"Oh my God, look at the elephants!" I exclaim, grabbing Brian's hand and dragging him along with me through the enormous entrance and up steps leading to several floors above, each of them with a wide walkway looking down to the central courtyard below.  And above all the floors on pillars are perched these huge carved white elephants, saved from tackiness by their sheer size and simple beauty silhouetted against the blue summer sky of late afternoon.

"Brian - aren't the elephants gorgeous?"

"Oh yeah," he faux-rhapsodizes, "And subtle too - like a Donatello sculpture."

Sighing and shaking my head, I admit, "Okay, so they're kind of gaudy.  But I like them anyway."

"Enough now?"

I nod agreement and we head for the stairs but when we reach the second floor landing, Brian notices a men's store with a Versace-wearing manikin in the window, so we stop for a look. 

"That suit would look good on you."

Brian smiles.  "Everything looks good on me."  Then his smile disappears and he adds sadly, "But no new labels in my closet for a while."

Eagerly I assure him, "You'll be back on top in no time!"

Brian turns to slide an arm around my shoulders and leers at me, "I can be back on top in fifteen minutes - let's go home."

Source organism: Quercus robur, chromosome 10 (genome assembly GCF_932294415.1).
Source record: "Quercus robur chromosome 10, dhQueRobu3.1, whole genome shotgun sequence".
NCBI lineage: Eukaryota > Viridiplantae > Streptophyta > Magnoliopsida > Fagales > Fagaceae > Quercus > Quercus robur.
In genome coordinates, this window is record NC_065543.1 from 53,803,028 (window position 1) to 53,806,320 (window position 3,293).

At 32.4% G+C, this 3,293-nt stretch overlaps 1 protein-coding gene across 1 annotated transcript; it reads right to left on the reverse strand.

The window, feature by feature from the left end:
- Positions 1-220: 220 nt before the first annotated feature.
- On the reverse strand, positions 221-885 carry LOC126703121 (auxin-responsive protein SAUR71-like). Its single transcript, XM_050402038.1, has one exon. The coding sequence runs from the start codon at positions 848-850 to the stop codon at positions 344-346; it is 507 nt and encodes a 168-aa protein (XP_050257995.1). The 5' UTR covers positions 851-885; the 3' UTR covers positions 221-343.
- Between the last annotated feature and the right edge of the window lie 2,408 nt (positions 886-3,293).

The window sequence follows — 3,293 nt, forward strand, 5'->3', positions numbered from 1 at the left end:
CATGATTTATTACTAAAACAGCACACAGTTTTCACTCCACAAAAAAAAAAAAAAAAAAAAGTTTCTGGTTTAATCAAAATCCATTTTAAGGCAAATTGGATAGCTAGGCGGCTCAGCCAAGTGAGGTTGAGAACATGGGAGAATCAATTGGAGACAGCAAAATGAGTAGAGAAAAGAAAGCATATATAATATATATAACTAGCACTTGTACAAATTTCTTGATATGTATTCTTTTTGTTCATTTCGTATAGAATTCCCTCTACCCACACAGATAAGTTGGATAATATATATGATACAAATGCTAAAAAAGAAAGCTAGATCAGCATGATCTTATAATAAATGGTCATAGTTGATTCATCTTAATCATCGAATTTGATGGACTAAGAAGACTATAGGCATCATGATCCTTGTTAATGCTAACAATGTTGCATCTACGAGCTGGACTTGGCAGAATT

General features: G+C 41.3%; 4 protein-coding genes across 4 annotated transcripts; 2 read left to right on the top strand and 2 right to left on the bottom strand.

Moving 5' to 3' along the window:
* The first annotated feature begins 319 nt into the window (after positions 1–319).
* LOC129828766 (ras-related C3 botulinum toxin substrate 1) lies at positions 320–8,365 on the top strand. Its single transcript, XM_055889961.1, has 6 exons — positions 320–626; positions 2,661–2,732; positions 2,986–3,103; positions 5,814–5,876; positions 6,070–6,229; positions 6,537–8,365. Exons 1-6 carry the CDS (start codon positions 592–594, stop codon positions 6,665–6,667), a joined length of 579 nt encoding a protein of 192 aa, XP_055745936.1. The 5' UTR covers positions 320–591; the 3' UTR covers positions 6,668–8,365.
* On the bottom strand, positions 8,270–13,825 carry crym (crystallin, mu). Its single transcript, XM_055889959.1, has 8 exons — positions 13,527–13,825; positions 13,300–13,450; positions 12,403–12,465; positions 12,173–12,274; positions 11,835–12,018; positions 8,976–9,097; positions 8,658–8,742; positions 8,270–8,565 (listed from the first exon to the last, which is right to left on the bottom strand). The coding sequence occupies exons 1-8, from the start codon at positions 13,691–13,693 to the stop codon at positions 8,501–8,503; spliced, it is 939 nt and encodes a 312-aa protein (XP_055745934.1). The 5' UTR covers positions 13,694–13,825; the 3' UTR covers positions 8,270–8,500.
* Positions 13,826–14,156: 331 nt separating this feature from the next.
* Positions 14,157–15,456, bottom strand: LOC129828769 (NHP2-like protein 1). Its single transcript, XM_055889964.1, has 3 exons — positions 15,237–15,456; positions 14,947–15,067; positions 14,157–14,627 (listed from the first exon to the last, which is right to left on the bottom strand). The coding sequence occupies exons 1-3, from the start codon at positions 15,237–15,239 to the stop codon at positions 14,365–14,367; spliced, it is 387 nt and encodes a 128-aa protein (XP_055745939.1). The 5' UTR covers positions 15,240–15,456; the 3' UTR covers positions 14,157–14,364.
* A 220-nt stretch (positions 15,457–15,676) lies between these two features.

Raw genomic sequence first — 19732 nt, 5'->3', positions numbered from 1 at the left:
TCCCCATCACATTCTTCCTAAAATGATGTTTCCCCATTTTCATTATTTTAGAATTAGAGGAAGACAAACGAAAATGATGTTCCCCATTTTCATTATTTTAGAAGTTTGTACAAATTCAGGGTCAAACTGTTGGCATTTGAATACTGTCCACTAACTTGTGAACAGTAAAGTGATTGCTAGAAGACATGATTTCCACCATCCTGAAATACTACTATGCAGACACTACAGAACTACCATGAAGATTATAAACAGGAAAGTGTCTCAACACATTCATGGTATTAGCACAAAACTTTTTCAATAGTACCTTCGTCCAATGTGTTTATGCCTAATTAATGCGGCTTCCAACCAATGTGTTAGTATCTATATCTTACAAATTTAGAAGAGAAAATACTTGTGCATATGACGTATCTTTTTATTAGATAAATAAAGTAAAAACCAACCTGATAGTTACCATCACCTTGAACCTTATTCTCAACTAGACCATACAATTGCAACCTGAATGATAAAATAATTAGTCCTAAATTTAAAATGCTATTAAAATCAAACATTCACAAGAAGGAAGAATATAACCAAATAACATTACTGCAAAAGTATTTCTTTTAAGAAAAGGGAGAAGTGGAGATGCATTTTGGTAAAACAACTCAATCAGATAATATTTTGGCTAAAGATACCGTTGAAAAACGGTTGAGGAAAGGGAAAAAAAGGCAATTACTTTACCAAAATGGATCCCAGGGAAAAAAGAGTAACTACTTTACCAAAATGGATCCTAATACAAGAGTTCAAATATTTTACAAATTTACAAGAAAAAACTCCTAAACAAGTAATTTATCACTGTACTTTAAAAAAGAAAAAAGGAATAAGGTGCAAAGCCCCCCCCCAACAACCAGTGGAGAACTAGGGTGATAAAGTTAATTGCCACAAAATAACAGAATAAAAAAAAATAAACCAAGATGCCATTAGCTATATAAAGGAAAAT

That look makes my dick twitch in anticipation, anytime, anywhere; but "What about lunch?" I ask.  "Or dinner I guess, it's after four o'clock.  We had brunch hours ago."

"Christ," Brian removes his arm and turns away.  "All you think about is eating."

"I'm a growing boy," I say cheerfully, moving to walk beside him as we head back to the parking garage.  "Don't give me a hard time."

"Oh, I am definitely going to give you a hard time," he insists, "As soon as we get home." 

He stops then and glances down at me, an almost-smile tugging the corner of his mouth. "And I'm going to start by creating my own Hollywood landmark:  my handprint on your ass."

"Okay," I agree happily, "Let's hurry!"  And I grab his famous hand and pull him toward the escalator.


Justin thinks I've forgotten about Simon but I haven't.  So on Wednesday when my afternoon calendar is clear and there's no imminent deadline tying me to the office, I decide to take a couple hours off and visit the Porte d'Or, a surprise for Justin.  Not necessarily a good one. 

I park on the other side of the street and as I wait for traffic to clear so I can walk across, I see Justin waiting on customers at a table on the sidewalk.  He doesn't see me approaching, he shares a laugh with his customers and then turns to go into the restaurant.  I notice the three men leaning forward in their chairs to gaze appreciatively at his retreating ass.  For some reason that pisses me off.